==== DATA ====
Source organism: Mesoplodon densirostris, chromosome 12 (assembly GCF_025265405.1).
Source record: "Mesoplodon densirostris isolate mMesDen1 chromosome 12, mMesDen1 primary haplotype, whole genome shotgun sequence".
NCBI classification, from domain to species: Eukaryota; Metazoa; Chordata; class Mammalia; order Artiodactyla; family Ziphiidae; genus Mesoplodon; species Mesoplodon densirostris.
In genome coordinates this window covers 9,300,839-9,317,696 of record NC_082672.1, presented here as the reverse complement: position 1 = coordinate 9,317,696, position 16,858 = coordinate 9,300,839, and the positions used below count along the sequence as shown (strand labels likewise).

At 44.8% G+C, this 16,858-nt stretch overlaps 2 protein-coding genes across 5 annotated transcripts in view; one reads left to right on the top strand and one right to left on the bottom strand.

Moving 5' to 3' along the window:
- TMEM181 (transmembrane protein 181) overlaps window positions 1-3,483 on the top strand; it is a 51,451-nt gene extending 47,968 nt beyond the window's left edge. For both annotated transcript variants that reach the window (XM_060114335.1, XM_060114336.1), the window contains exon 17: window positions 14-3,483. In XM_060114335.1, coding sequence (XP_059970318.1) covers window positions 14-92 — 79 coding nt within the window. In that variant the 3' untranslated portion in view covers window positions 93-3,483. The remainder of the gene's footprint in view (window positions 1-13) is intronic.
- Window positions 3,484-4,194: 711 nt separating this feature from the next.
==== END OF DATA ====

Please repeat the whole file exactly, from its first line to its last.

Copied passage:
Source organism: Mesoplodon densirostris, chromosome 12 (assembly GCF_025265405.1).
Source record: "Mesoplodon densirostris isolate mMesDen1 chromosome 12, mMesDen1 primary haplotype, whole genome shotgun sequence".
NCBI classification, from domain to species: Eukaryota; Metazoa; Chordata; class Mammalia; order Artiodactyla; family Ziphiidae; genus Mesoplodon; species Mesoplodon densirostris.
In genome coordinates this window covers 9,300,839-9,317,696 of record NC_082672.1, presented here as the reverse complement: position 1 = coordinate 9,317,696, position 16,858 = coordinate 9,300,839, and the positions used below count along the sequence as shown (strand labels likewise).

At 44.8% G+C, this 16,858-nt stretch overlaps 2 protein-coding genes across 5 annotated transcripts in view; one reads left to right on the top strand and one right to left on the bottom strand.

Moving 5' to 3' along the window:
- TMEM181 (transmembrane protein 181) overlaps window positions 1-3,483 on the top strand; it is a 51,451-nt gene extending 47,968 nt beyond the window's left edge. For both annotated transcript variants that reach the window (XM_060114335.1, XM_060114336.1), the window contains exon 17: window positions 14-3,483. In XM_060114335.1, coding sequence (XP_059970318.1) covers window positions 14-92 — 79 coding nt within the window. In that variant the 3' untranslated portion in view covers window positions 93-3,483. The remainder of the gene's footprint in view (window positions 1-13) is intronic.
- Window positions 3,484-4,194: 711 nt separating this feature from the next.